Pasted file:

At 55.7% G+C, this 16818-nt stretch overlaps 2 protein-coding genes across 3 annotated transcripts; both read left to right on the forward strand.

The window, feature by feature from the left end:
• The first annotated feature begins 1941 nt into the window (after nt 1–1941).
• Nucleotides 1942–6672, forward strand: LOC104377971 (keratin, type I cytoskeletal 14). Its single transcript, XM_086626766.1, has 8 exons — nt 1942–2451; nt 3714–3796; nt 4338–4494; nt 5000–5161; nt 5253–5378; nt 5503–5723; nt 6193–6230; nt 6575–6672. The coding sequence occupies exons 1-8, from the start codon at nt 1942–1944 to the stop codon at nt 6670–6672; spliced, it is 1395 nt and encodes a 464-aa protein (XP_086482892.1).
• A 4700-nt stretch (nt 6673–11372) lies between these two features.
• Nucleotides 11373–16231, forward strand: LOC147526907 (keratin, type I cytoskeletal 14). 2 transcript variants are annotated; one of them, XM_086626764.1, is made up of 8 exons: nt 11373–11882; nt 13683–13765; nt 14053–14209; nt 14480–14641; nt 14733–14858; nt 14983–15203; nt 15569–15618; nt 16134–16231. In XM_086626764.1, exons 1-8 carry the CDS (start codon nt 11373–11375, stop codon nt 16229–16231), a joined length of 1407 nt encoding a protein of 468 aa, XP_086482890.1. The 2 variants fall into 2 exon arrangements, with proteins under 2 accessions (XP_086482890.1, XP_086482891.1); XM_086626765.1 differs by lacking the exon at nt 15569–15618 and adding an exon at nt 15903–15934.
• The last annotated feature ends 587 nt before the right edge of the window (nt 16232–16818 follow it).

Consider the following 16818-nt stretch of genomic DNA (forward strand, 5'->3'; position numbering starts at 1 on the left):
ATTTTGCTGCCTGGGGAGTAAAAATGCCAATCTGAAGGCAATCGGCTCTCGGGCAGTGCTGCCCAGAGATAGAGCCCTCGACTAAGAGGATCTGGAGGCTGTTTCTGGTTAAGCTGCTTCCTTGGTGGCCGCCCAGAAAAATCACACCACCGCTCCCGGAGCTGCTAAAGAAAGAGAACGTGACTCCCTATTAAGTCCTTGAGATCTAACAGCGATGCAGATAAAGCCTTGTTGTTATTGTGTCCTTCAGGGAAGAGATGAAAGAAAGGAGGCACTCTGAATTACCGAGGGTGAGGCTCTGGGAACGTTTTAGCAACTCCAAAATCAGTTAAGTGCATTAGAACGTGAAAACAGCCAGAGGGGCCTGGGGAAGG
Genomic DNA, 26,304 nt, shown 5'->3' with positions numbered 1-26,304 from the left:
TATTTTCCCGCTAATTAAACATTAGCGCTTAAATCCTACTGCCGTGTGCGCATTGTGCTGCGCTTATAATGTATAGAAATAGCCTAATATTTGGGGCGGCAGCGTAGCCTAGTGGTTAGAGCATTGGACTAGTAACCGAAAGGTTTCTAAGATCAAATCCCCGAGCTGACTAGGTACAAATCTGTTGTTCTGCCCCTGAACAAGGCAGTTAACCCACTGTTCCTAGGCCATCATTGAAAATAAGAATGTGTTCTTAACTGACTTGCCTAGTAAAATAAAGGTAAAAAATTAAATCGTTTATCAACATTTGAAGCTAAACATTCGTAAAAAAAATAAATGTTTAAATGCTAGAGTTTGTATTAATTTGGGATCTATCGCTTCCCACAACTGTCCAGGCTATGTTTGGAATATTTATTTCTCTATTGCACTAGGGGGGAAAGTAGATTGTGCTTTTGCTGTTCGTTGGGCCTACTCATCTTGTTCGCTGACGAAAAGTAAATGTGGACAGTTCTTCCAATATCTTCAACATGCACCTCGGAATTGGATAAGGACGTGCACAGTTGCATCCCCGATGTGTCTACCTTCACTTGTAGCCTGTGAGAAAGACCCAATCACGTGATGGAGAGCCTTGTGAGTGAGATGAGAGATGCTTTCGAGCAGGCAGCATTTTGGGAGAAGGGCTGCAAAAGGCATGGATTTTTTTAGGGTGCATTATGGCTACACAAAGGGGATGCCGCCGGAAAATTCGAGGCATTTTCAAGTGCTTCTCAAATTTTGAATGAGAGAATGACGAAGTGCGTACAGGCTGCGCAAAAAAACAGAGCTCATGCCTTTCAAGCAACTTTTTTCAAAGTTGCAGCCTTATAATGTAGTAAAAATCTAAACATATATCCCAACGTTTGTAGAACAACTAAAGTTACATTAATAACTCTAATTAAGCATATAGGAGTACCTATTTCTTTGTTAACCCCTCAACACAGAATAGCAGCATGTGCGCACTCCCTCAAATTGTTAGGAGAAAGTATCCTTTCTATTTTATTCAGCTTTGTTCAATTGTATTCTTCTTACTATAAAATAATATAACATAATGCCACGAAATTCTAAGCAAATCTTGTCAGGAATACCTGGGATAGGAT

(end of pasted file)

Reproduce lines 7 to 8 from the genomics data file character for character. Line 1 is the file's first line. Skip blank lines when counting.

• The last annotated feature ends 587 nt before the right edge of the window (nt 16232–16818 follow it).

Consider the following 16818-nt stretch of genomic DNA (forward strand, 5'->3'; position numbering starts at 1 on the left):